Identification & Biology: Scampi live in burrows on soft sea bottoms at depths of 33 to 820 ft (10 – 250 m). They grow to about 8 in. (200 mm) long and weigh about 7 oz (200 g). The slender claws may be almost as long as the body. Nephrops norvegicus is the langoustine’s proper scientific name. It is a decapod (that is, a crustacean with 10 feet arranged in five pairs), belonging to the nephropidae family (that is, clawed lobsters), only distantly related to the clawless spiny lobster but more closely linked to freshwater crayfish. It spends days in burrows in the mud on the sea bottom, emerging at dusk to feed on mollusks and other crustaceans.
Range & Habitat: widespread in the Mediterranean and northeastern Atlantic.
“Scampi,” borrowed from the Italian, is used in Britain for breaded or battered deep-fried langoustine tails, frequently served in pubs in baskets with French fries to undemanding consumers. Sometimes the term “Norway lobster” is used in gastronomic literature, and Scottish fishermen use the phrase “whole prawns.” But the French word, langoustine, is used in Britain today to describe the animal in its shell.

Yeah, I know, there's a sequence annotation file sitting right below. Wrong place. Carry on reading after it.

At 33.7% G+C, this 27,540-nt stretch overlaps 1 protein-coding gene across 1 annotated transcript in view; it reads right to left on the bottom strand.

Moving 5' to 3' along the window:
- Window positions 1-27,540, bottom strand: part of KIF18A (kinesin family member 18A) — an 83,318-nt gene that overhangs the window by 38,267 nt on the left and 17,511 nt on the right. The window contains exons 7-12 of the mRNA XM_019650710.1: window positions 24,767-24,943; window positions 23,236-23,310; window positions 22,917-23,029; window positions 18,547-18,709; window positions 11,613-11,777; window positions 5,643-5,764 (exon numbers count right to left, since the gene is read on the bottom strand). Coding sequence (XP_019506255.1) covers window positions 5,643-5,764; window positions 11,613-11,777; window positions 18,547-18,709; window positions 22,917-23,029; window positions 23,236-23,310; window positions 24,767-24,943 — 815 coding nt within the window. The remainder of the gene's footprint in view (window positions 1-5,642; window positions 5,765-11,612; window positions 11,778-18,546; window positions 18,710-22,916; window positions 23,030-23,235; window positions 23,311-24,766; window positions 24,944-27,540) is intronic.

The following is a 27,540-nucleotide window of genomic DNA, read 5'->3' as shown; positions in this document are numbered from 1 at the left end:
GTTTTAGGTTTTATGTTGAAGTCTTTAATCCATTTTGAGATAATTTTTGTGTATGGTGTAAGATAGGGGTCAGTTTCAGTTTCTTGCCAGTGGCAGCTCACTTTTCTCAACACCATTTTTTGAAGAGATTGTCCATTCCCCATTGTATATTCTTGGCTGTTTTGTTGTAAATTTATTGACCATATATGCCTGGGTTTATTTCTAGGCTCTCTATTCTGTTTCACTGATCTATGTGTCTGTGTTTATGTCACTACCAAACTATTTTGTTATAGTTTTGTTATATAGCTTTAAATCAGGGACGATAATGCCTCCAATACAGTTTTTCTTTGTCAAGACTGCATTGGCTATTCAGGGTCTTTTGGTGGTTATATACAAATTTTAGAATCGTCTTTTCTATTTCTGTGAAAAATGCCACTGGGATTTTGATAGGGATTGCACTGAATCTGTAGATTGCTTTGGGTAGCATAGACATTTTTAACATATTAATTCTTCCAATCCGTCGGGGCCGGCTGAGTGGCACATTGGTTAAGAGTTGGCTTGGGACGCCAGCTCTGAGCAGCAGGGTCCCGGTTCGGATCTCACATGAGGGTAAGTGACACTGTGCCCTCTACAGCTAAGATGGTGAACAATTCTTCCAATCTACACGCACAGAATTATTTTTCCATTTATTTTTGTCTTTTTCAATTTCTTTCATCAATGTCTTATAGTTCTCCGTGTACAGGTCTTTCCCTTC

Venetians, who have pulled them from the Adriatic Sea for centuries, call them scampi. Risottos with scampi and zucchini or scampi and radicchio rank among La Serenissima’s favorite dishes.
These days, though, most of Europe’s langoustines originate in colder, deeper waters, like those off Brittany, Norway and especially Scotland. More than a third of the world’s catch comes from Scottish waters, such as the fjord like Loch Fyne and Loch Torridon, and much of that is exported, to Venice among other places.
Market Description: It is sold as a delicacy over much of its range. Most scampi are trawled, but some are caught in baited lobster pots. At its best the meat is heavenly, more subtle in flavor and delicate in texture than that of their huskier cousins from Maine.